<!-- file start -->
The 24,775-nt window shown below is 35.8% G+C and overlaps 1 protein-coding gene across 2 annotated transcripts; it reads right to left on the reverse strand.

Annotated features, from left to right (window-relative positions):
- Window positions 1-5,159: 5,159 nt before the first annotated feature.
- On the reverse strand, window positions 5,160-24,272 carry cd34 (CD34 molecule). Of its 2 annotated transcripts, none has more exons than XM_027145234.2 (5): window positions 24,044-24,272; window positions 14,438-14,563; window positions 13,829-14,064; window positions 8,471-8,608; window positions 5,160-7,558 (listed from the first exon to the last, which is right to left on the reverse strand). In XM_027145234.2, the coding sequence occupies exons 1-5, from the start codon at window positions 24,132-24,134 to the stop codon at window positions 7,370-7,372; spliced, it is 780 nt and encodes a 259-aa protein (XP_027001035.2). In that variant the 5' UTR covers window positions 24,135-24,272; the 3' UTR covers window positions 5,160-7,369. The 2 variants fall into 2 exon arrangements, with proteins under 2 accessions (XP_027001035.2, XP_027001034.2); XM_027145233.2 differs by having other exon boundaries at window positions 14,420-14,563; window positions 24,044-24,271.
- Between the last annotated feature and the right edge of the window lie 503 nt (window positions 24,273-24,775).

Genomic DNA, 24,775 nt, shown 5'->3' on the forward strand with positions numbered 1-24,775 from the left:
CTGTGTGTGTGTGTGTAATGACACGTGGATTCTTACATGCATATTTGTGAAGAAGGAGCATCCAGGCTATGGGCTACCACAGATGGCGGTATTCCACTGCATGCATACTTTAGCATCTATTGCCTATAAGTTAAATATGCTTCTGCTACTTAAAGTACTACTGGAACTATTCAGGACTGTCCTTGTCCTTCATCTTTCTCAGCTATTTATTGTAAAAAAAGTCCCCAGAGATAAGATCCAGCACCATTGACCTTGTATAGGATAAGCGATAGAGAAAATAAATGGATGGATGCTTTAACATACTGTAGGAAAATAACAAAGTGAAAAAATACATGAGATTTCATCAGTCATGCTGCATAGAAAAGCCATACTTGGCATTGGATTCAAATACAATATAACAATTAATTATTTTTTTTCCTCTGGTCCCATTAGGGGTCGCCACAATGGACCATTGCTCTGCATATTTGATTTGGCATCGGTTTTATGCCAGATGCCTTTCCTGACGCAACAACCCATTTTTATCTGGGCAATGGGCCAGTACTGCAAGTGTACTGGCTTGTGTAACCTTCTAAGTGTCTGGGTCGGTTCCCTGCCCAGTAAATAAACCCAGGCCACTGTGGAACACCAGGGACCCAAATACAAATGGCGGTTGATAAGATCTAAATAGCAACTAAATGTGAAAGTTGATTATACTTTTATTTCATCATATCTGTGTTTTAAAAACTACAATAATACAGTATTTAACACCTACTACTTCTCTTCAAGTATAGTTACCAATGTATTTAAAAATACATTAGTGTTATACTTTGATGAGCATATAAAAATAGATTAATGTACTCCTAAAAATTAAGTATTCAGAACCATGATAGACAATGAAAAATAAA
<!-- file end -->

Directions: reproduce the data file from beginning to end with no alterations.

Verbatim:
The 24,775-nt window shown below is 35.8% G+C and overlaps 1 protein-coding gene across 2 annotated transcripts; it reads right to left on the reverse strand.

Annotated features, from left to right (window-relative positions):
- Window positions 1-5,159: 5,159 nt before the first annotated feature.
- On the reverse strand, window positions 5,160-24,272 carry cd34 (CD34 molecule). Of its 2 annotated transcripts, none has more exons than XM_027145234.2 (5): window positions 24,044-24,272; window positions 14,438-14,563; window positions 13,829-14,064; window positions 8,471-8,608; window positions 5,160-7,558 (listed from the first exon to the last, which is right to left on the reverse strand). In XM_027145234.2, the coding sequence occupies exons 1-5, from the start codon at window positions 24,132-24,134 to the stop codon at window positions 7,370-7,372; spliced, it is 780 nt and encodes a 259-aa protein (XP_027001035.2). In that variant the 5' UTR covers window positions 24,135-24,272; the 3' UTR covers window positions 5,160-7,369. The 2 variants fall into 2 exon arrangements, with proteins under 2 accessions (XP_027001035.2, XP_027001034.2); XM_027145233.2 differs by having other exon boundaries at window positions 14,420-14,563; window positions 24,044-24,271.
- Between the last annotated feature and the right edge of the window lie 503 nt (window positions 24,273-24,775).

Genomic DNA, 24,775 nt, shown 5'->3' on the forward strand with positions numbered 1-24,775 from the left:
CTGTGTGTGTGTGTGTAATGACACGTGGATTCTTACATGCATATTTGTGAAGAAGGAGCATCCAGGCTATGGGCTACCACAGATGGCGGTATTCCACTGCATGCATACTTTAGCATCTATTGCCTATAAGTTAAATATGCTTCTGCTACTTAAAGTACTACTGGAACTATTCAGGACTGTCCTTGTCCTTCATCTTTCTCAGCTATTTATTGTAAAAAAAGTCCCCAGAGATAAGATCCAGCACCATTGACCTTGTATAGGATAAGCGATAGAGAAAATAAATGGATGGATGCTTTAACATACTGTAGGAAAATAACAAAGTGAAAAAATACATGAGATTTCATCAGTCATGCTGCATAGAAAAGCCATACTTGGCATTGGATTCAAATACAATATAACAATTAATTATTTTTTTTCCTCTGGTCCCATTAGGGGTCGCCACAATGGACCATTGCTCTGCATATTTGATTTGGCATCGGTTTTATGCCAGATGCCTTTCCTGACGCAACAACCCATTTTTATCTGGGCAATGGGCCAGTACTGCAAGTGTACTGGCTTGTGTAACCTTCTAAGTGTCTGGGTCGGTTCCCTGCCCAGTAAATAAACCCAGGCCACTGTGGAACACCAGGGACCCAAATACAAATGGCGGTTGATAAGATCTAAATAGCAACTAAATGTGAAAGTTGATTATACTTTTATTTCATCATATCTGTGTTTTAAAAACTACAATAATACAGTATTTAACACCTACTACTTCTCTTCAAGTATAGTTACCAATGTATTTAAAAATACATTAGTGTTATACTTTGATGAGCATATAAAAATAGATTAATGTACTCCTAAAAATTAAGTATTCAGAACCATGATAGACAATGAAAAATAAA